Tag Archives: feather science

Blue Feathers Are Not Always Blue

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These blue feathers are the iridescent flash from a Melanistic Mutant Pheasant rooster... but other blue feathers are not just blue.

These blue feathers are the iridescent flash from a Melanistic Mutant Pheasant rooster… but other blue feathers are not just blue.

When we started selling natural feathers for arts and crafts, we started to wonder what made blue feathers blue. Right about the time we realized that black feathers were not always black.

Feather color is not always simply color… it is often far more complicated than just a pigment. The color elements of the feathers are serving a purpose – for the bird, or in a grander plan of world conquest through brilliant feather display.

This makes using feathers for jewelry even more exciting, because they come to our art with a history of their own – from the bird.

Blue was a particular question regarding bird feathers, because it isn’t a color that comes to the feather from the bird’s diet. It can often be a refraction, scything off a feather that looks black, but flashes blue in direction sunlight with a certain graceful turn of wing.

But it can also be molecular. Richard Prum, of Yale University, studied cotinga feathers and discovered that the blue color was a result of red and yellow wavelengths of light canceling each other out as they bounced off the internal cellular structure of the feather.

It still looks blue to us, but I think it’s exceptionally cool that feathers are so cool, inside and out.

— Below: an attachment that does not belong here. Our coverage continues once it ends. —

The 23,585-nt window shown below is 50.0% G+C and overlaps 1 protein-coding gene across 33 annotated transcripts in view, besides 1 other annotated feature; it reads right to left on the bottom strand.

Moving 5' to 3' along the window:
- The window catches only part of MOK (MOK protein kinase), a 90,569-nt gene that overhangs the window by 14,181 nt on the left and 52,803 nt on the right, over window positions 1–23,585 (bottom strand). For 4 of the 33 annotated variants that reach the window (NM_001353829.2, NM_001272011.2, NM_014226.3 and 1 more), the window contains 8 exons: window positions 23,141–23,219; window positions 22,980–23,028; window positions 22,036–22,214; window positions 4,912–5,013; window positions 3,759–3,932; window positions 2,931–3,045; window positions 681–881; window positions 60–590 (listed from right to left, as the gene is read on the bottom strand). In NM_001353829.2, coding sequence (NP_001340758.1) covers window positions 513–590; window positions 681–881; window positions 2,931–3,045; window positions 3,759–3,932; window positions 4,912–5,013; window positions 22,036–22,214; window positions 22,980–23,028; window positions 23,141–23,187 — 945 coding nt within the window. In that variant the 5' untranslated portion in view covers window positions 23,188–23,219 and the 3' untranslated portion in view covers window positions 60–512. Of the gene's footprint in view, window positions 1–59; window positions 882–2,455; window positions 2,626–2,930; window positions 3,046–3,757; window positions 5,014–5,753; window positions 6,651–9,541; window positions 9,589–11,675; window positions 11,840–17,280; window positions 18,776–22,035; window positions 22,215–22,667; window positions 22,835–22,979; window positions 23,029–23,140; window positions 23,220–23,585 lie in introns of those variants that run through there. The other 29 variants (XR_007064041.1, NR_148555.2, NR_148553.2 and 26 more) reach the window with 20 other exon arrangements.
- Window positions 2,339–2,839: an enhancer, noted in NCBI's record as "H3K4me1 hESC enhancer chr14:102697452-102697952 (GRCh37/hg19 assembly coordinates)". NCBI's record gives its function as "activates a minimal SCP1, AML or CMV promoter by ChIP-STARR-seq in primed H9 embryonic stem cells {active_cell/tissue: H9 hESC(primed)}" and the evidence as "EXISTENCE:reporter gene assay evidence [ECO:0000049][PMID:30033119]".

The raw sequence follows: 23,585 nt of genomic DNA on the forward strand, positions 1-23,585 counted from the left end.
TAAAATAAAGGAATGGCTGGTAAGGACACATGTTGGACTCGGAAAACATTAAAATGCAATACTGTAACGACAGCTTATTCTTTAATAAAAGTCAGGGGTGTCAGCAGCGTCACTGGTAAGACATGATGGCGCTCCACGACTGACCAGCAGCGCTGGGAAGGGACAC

Visit our site for a huge selection of cruelty-free feathers from our own birds, and from like-minded small scale backyard farmers. Super cool!

Black Feathers Are Not Always Black

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Cruelty-Free Feathers at Natural Feathers

Black Feathers are mysteriously elusive… and symbolic!

I often get requests from feather artists for cruelty-free feathers that are truly black, not blue black, not purple black, but … just… black.

The first time I heard this, I thought “Sure, I have black feathers… no problem!” but then I pawed through my feather inventory and had a hard time finding feathers that were just… black.

Black feathers are often iridescent. Indescribably beautiful. Shimmering teals and greens and turquoise and cobalt and indigo and every kind of purple. But these feather artists didn’t want that. They just wanted black.

And those feathers usually come from the underneath or sides of  the bird, or are secondary feathers in wing or tail. The supporting cast of feathers, not the stars.

It turns out that birds can see into the ultraviolet, and the iridescent feathers send messages, usually love notes. The black feathers have more melanin granules, and are often stronger than lighter-colored feathers. This is why birds have black-edged feathers, the black resists wear and tear longer.

I’m still not sure why the artists want simple black, rather than spectacular black… because they are artists and they do not explain, they create! But the rest of my research indicated that black feathers are considered to be messages… maybe from angels, maybe from ancestors.

And a crow feather in your path is considered a warning. Of what, I don’t know, other than a warning not to pick up that crow feather because keeping crow feathers is illegal… warning from fish and game?

Anyway, black feathers are awesome, and harder to find than I thought they were!